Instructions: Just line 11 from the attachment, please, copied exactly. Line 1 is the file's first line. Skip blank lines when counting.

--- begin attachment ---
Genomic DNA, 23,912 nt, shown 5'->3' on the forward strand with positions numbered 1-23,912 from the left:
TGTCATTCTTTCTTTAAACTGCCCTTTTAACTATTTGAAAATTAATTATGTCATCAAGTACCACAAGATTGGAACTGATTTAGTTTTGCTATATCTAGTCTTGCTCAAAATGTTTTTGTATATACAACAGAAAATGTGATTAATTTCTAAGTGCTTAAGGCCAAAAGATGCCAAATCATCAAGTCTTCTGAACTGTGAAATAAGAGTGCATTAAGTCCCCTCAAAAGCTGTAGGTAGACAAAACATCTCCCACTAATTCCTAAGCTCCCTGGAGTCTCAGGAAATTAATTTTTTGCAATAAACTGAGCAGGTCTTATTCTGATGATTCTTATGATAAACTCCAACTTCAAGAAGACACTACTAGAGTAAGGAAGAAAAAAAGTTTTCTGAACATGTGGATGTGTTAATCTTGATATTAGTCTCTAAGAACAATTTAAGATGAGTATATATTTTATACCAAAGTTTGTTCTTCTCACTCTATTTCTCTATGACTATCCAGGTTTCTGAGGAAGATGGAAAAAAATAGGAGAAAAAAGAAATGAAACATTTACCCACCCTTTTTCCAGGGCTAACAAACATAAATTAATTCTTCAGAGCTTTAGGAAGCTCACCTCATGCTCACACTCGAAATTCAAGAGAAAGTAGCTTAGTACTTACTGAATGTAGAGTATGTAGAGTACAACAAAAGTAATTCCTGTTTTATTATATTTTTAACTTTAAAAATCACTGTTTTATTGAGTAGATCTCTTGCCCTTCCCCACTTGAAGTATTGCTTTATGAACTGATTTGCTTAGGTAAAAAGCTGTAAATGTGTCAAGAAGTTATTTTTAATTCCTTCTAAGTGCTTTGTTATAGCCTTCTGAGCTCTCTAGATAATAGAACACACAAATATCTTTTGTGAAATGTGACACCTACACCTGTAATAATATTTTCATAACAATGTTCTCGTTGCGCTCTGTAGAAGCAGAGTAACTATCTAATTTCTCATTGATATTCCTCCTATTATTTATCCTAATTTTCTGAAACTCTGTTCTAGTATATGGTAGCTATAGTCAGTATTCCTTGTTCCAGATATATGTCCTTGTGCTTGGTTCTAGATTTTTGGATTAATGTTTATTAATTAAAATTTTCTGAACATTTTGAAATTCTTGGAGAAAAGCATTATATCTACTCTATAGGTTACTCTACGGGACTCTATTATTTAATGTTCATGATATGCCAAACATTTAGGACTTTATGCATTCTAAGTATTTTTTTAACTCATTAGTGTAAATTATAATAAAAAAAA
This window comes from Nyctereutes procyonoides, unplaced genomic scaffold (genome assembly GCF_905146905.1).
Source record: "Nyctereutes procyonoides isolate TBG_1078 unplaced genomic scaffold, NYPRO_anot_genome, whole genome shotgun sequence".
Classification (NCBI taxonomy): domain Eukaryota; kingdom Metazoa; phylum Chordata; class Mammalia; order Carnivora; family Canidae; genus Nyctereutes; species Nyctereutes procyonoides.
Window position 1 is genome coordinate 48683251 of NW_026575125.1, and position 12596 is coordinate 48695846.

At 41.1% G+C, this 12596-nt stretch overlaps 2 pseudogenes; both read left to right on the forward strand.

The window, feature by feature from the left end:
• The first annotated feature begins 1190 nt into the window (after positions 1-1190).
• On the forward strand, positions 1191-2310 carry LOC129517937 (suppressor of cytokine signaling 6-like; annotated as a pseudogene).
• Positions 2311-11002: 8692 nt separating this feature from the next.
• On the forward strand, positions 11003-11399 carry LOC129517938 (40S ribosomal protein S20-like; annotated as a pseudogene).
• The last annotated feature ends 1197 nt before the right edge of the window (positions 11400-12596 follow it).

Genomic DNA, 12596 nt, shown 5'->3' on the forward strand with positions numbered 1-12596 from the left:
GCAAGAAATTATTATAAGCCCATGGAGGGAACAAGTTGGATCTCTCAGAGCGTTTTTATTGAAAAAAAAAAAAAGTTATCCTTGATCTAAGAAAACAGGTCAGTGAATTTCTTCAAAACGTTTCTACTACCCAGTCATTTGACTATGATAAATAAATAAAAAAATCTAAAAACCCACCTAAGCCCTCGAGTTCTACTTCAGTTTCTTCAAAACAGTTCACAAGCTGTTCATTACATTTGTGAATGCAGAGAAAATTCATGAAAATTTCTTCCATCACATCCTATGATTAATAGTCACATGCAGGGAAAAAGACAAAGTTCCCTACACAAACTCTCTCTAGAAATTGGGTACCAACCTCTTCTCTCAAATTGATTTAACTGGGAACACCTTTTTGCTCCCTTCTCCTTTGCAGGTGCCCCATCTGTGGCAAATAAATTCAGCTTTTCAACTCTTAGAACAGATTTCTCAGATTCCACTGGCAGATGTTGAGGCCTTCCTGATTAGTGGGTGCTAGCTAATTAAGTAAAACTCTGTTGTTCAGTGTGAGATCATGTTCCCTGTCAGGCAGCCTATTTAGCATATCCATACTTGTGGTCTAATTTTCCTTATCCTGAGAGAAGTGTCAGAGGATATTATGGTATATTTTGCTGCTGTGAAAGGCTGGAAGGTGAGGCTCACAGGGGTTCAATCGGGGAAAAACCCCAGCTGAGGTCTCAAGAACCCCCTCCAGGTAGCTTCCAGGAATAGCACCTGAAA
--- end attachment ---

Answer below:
• Positions 2311-11002: 8692 nt separating this feature from the next.